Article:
Pakistan 399 for 1 (Fakhar 210*, Imam 113, Asif Ali 50*) v Zimbabwe
Who knew there were so many layers to rock bottom? In every game this series, it has appeared it couldn’t get any worse for Zimbabwe, or easier for Pakistan. It seemed impossible there could be a nadir beyond what transpired in the third ODI, with Pakistan bowling Zimbabwe out for 67 and chasing it down in 9.5 overs. But the chasm grows wider by the game.
On Friday, after winning the toss and batting, Pakistan began to put statisticians on notice around the world, plundering 399 runs – their highest ODI total – with Fakhar Zaman making a brutally destructive 210 not out off just 156 balls. Along with Imam-ul-Haq, who made 113, Fakhar smashed a slew of records against – it has to be said – a poor, second-string Zimbabwean side who had a terrible day in the field. Even so, their powers of concentration, their hunger for runs, and refusal to be complacent hint at traits even the best batsmen in any generation struggle to master.
The two brought up their third hundred partnership in four games, and once more, there never seemed to be any hint of a wicket-taking threat in the hosts’ lineup. Even Blessing Muzarabani, far and away Zimbabwe’s best bowler in the last two series, was strangely erratic, and with no bowler pitching the ball consistently in good areas, there was no pressure on the openers.
Whenever they wanted, the picked up the pace. If they so desired, they brought it back down again. When they felt it was time for a boundary, they struck one. Zimbabwe’s bowling, their fielding plans, or any bowling changes the poor Hamilton Masakadza could have made simply didn’t factor into their plans. The control was completely in the batsman’s hands, and you felt if they so desired, they could have gone for well over 400 instead of the (still almost certainly insurmountable) exact 400 they set Zimbabwe to win.
Fakhar brought up his third ODI hundred in the 31st over, carving Wellington Masakadza away between cover and point to the boundary. Two balls later, he muscled the bowler over wide long on for six, serving everyone notice he was about to properly cut loose. And cut loose he did.
At some point, it becomes churlish to harp on about the lamentable performance from the hosts, so if you wanted uplifting, you needed ignore what went on at the bowler’s end and simply watch Fakhar playing like a child on his favourite ride in Disneyland. Without a care in the world, the left-hander batted like Friday was the day he had given up on everything else to become a cricketer.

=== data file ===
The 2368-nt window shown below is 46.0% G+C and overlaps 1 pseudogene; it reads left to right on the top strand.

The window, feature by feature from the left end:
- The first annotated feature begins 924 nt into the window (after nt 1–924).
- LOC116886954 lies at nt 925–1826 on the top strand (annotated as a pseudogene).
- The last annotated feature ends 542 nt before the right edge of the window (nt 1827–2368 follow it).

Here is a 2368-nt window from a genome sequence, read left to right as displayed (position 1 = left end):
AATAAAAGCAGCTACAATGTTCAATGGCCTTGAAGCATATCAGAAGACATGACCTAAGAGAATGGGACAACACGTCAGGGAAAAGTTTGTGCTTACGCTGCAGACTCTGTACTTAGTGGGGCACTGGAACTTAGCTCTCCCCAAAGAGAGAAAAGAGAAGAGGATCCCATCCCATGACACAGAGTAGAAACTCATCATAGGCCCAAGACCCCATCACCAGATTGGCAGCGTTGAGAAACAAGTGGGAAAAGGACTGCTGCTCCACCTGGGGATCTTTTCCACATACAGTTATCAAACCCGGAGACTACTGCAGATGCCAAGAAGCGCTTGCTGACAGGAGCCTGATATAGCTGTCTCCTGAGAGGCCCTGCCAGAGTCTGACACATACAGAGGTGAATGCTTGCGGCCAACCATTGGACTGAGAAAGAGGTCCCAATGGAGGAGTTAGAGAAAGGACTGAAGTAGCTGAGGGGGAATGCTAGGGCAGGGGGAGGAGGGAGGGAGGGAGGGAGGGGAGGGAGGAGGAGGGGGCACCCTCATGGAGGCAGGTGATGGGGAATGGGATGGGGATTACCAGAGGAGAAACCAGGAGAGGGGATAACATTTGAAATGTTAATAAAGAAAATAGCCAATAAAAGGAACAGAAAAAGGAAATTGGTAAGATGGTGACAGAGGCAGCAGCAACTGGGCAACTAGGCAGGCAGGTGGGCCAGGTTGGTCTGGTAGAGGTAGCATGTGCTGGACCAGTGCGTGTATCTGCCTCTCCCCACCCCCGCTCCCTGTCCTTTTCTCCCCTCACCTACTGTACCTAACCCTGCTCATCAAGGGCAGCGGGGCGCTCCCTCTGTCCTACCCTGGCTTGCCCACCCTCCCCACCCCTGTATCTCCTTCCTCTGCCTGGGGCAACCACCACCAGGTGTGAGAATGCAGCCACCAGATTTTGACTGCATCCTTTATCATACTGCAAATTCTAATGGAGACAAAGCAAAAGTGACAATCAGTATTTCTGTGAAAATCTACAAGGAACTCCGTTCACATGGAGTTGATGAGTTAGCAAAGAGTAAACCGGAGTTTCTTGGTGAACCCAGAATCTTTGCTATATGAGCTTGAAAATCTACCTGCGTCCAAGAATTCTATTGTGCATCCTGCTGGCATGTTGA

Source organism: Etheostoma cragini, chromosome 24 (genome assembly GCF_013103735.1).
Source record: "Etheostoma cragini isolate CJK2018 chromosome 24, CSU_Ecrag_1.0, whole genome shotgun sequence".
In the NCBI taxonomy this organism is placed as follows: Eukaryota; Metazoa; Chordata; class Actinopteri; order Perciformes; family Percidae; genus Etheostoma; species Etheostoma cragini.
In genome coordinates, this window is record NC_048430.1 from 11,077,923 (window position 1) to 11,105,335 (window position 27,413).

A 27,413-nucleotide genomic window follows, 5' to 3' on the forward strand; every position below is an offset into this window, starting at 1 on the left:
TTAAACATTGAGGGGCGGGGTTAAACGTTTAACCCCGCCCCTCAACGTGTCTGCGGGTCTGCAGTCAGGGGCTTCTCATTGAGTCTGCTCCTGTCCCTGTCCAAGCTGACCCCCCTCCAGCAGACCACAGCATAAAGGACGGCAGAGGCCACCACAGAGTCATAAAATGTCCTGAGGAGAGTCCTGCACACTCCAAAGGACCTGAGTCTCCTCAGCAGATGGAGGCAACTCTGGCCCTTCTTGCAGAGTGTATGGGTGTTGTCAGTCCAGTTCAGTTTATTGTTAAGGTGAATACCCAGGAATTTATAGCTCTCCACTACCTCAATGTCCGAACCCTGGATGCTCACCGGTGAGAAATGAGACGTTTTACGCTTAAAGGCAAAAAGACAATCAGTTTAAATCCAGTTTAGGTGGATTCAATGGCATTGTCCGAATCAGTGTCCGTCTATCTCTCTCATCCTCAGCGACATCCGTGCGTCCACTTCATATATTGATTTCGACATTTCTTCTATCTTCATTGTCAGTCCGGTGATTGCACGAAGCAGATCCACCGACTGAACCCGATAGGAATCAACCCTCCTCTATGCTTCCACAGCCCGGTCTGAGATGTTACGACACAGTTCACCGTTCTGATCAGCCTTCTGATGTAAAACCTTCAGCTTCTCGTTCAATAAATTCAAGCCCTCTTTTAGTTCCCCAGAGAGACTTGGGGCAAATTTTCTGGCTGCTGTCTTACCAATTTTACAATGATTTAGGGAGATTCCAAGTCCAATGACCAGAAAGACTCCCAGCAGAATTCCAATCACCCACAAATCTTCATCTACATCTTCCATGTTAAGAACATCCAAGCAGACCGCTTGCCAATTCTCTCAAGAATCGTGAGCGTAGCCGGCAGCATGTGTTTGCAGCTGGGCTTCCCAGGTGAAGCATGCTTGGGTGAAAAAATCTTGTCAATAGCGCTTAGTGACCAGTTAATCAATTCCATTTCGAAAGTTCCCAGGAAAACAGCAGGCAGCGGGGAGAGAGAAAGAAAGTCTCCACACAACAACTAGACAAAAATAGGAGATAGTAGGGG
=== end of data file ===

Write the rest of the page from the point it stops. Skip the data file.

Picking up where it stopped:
It could not get easier, or more fun. After he had raced to 150, he was standing well outside off, exposing all three stumps, to open up that midwicket area. Nothing the bowlers did provided him any semblance of a challenge, and as he bolted along, it became obvious Saeed Anwar’s 24-year record – the highest score for a Pakistan batsman in ODIs was under serious threat. A hoick to midwicket (where else?) for four knocked Anwar off that perch, to be replaced by this 21st century left-handed opener. A few balls later, he had become the eight man to reach 200, getting there off just 147 balls.
Meanwhile, Imam, by no means sedate but made to look so by Fakhar, brought up his third century in just his eighth ODI as Pakistan’s opening partnership left record after record tumbling in their wake. The highest opening partnership in Pakistan history? Gone. The highest opening partnership for any country in ODI history? See you later. The first 300-run opening partnership? Easy peasy.
Pakistan had made 304 in 42 overs before they had a wicket, Imam out to a failed slog on the leg side; Zimbabwe had avoided the ignominy of becoming the first side in history to go wicketless right through an innings. But that brought the explosive Asif Ali to the crease, and he, along with Fakhar batting like a man possessed, pillaged 90 runs off the last eight overs. By this time, Asif had taken over from Fakhar, and found enough time to bludgeon 50 off 22 balls, and helping bring up Pakistan’s highest ODI total.
It is dominance like you rarely see in an ODI between Full Members. And it’s only halfway through yet.